Wednesday, September 16, 1998 Published at 17:04 GMT 18:04 UK
Public debate demanded on food poverty
A good diet should be varied, but for many the choices are limited
People on low incomes should have a say in discussions about food poverty, according to the National Food Alliance (NFA).
The Alliance has published a report gathering together over 70 proposals for combatting food poverty.
The aim is to put the proposals to people on low incomes to see what they think.
Their views will then be submitted to the government and the NFA hopes this will provide an impetus for change.
The report's author calls food poverty "a political failure that should be deemed intolerable".
Publication of the report comes the day after the government announced plans to tackle Britain's "food deserts" - low income estates with poor access to supermarkets and high levels of nutrition-related health problems.
According to the NFA, 13m people in the UK live in poverty.
The report, Food Poverty: what are the policy options?, includes radical proposals such as the suggestion that food vouchers should be issued to the poor and deducted from benefits.
"Some people would say this denies people choice," said NFA project officer Jacqui Webster.
"But, on the other hand, a lot of people who smoke say they would prefer to be told they cannot smoke. We need to go back to people and ask them what they think."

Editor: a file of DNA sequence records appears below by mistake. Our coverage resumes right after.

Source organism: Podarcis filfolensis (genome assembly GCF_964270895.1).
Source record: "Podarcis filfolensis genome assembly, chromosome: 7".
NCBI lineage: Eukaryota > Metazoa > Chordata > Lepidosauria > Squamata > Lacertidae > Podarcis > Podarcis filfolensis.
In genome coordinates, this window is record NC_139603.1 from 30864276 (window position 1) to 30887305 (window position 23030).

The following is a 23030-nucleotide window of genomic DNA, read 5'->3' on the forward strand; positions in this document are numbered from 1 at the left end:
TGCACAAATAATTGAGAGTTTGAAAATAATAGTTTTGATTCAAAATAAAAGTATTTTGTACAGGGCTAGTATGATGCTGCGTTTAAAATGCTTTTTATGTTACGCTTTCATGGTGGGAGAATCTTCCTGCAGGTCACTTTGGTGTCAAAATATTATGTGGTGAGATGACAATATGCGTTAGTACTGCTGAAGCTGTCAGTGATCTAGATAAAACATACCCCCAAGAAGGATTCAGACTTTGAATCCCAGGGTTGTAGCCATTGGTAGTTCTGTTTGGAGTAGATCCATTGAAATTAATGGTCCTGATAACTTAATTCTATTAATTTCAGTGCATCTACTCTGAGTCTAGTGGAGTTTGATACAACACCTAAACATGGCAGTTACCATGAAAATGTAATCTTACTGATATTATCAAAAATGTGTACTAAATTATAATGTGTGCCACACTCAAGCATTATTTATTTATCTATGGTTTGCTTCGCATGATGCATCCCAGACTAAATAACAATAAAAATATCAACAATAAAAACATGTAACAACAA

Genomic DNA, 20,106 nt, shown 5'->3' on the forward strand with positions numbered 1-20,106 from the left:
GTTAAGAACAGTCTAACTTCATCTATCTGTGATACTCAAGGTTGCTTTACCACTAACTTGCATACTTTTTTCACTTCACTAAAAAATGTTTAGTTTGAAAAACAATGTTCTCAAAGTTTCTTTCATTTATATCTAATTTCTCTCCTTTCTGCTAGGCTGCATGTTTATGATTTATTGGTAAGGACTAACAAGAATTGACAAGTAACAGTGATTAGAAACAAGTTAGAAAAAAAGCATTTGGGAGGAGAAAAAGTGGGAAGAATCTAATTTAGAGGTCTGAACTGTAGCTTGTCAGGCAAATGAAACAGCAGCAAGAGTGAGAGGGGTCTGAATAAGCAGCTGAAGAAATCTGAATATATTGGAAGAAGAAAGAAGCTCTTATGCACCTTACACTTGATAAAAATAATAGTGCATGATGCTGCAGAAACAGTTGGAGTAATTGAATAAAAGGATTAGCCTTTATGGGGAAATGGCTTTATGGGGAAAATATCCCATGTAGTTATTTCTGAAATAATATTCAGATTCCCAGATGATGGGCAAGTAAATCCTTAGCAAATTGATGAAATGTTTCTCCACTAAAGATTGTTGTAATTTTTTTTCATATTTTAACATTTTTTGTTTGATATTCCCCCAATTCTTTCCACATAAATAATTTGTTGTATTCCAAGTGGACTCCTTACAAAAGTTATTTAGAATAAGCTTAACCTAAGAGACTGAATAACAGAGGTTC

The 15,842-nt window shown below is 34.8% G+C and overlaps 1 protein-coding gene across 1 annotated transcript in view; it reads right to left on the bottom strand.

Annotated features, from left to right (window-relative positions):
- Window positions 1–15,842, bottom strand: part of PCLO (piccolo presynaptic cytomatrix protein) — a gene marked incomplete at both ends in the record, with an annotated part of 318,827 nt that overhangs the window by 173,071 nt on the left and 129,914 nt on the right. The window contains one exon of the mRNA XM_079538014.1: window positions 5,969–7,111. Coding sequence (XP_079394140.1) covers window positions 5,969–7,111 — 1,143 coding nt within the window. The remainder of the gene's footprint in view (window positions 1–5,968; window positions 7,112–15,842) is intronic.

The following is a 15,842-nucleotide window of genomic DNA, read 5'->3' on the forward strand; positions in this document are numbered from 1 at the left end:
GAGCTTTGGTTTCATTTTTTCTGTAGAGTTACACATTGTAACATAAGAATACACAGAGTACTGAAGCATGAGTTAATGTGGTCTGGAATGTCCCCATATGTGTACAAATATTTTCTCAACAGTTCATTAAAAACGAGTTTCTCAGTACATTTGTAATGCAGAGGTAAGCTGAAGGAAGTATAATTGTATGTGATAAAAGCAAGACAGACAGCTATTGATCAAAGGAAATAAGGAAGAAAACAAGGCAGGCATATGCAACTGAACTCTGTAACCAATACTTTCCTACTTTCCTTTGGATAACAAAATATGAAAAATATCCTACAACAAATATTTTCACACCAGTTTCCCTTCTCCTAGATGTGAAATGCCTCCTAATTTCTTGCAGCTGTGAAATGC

Other proposals cover calls for the inclusion of food and nutrition on the National Curriculum, increased financial support for food cooperatives and community cafes and tighter planning controls for food shops.
Although the law has been altered to discourage big food retailers from siting new shops in out-of-town areas which are difficult for non-car users to get to, some researchers suggest planning applications could still be subject to stricter controls.
For example, they say retailers could be forced to ensure there is transport provision for low income families to get to new stores.
The team will talk to big and small food retailers in a bid to tackle the problem.
One issue thought to be under consideration by the government is whether shops in low income areas should offer lower priced food.
The NFA says it is not sure this would help.
"Communities in Britain have become more and more split and we are living in a two-nation Britain. Having lower prices could make it worse. People should have equal access to services," said Jacqui Webster.
She added that supermarkets often tended to avoid low income areas as they could not make much profit, leaving only small shops which tended to have higher prices.